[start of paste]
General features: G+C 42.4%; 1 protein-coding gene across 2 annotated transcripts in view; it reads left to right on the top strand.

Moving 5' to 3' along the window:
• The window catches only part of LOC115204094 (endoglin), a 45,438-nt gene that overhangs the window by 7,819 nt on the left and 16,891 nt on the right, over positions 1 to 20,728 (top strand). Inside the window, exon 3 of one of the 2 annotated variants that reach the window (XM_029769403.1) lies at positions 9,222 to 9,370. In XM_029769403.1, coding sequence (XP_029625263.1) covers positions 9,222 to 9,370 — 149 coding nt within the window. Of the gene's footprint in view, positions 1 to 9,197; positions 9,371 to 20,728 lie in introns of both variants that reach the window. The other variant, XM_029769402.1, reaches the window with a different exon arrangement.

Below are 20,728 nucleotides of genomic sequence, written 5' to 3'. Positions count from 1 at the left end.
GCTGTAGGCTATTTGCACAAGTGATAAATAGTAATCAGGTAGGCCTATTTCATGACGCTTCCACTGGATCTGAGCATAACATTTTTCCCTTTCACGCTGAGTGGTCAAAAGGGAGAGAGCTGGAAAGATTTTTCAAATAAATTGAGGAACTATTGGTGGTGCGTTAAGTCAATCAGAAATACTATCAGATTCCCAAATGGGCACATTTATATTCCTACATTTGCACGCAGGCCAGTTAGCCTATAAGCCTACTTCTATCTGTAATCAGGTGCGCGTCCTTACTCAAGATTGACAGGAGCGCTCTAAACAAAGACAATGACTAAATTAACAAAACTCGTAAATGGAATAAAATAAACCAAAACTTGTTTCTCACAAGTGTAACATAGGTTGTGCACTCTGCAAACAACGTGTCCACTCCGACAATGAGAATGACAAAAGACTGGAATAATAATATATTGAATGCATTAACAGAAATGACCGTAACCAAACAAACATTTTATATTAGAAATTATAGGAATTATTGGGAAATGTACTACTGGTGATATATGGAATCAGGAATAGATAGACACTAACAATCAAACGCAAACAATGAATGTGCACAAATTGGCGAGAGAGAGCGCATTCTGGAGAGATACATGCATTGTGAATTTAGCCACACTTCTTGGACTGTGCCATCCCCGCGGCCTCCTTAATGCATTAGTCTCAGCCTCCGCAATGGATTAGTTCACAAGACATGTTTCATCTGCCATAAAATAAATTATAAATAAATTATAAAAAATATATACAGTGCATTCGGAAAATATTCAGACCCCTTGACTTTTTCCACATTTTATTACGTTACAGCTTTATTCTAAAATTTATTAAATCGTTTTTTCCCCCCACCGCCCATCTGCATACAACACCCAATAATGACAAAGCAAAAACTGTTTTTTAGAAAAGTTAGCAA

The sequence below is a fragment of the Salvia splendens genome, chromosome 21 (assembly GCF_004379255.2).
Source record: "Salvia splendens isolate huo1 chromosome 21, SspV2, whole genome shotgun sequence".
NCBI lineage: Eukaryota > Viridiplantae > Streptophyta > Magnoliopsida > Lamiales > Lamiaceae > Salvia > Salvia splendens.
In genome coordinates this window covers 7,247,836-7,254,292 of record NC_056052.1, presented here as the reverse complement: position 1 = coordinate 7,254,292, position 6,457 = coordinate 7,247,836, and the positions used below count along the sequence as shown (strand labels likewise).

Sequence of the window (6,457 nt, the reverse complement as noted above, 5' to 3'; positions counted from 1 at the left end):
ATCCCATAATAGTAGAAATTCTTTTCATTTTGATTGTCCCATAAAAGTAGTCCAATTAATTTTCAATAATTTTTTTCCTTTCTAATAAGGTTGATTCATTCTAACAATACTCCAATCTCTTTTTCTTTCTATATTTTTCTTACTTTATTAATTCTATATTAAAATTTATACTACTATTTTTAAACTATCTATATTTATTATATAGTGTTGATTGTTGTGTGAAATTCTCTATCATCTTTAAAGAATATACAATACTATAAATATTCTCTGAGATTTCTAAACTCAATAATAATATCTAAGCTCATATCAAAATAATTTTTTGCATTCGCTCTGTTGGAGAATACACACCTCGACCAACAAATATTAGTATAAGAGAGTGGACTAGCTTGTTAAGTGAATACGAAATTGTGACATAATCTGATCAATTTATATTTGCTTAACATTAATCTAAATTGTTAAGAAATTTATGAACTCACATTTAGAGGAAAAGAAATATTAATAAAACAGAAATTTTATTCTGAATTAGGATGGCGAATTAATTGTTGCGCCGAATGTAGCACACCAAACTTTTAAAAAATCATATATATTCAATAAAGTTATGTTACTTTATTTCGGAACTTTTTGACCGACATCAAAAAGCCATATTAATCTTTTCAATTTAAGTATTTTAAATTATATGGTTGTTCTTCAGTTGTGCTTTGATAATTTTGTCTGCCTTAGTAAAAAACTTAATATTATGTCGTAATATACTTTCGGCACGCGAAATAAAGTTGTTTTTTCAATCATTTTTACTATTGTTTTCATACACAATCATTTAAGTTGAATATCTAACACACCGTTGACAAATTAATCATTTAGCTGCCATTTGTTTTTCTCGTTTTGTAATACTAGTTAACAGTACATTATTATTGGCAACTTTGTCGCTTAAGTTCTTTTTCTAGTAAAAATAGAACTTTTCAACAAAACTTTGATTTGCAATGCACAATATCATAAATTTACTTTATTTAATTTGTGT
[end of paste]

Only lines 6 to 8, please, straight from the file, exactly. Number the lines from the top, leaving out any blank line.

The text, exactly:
The sequence below is a fragment of the Salvia splendens genome, chromosome 21 (assembly GCF_004379255.2).
Source record: "Salvia splendens isolate huo1 chromosome 21, SspV2, whole genome shotgun sequence".
NCBI lineage: Eukaryota > Viridiplantae > Streptophyta > Magnoliopsida > Lamiales > Lamiaceae > Salvia > Salvia splendens.